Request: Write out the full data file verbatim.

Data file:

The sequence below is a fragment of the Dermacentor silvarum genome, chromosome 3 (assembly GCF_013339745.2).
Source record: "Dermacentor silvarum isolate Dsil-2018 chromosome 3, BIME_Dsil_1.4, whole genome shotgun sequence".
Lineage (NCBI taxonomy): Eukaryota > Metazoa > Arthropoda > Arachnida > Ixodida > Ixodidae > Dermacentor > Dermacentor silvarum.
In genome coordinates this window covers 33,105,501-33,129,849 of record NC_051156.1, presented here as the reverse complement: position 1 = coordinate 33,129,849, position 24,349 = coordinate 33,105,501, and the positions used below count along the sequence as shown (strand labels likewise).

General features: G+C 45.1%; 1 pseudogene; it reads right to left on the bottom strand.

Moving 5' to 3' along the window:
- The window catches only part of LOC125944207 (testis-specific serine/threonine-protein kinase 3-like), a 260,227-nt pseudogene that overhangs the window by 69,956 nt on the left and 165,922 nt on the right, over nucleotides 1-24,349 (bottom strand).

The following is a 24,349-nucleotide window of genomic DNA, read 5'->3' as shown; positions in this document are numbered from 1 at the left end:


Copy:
The sequence below is a fragment of the Dermacentor silvarum genome, chromosome 3 (assembly GCF_013339745.2).
Source record: "Dermacentor silvarum isolate Dsil-2018 chromosome 3, BIME_Dsil_1.4, whole genome shotgun sequence".
Lineage (NCBI taxonomy): Eukaryota > Metazoa > Arthropoda > Arachnida > Ixodida > Ixodidae > Dermacentor > Dermacentor silvarum.
In genome coordinates this window covers 33,105,501-33,129,849 of record NC_051156.1, presented here as the reverse complement: position 1 = coordinate 33,129,849, position 24,349 = coordinate 33,105,501, and the positions used below count along the sequence as shown (strand labels likewise).

General features: G+C 45.1%; 1 pseudogene; it reads right to left on the bottom strand.

Moving 5' to 3' along the window:
- The window catches only part of LOC125944207 (testis-specific serine/threonine-protein kinase 3-like), a 260,227-nt pseudogene that overhangs the window by 69,956 nt on the left and 165,922 nt on the right, over nucleotides 1-24,349 (bottom strand).

The following is a 24,349-nucleotide window of genomic DNA, read 5'->3' as shown; positions in this document are numbered from 1 at the left end: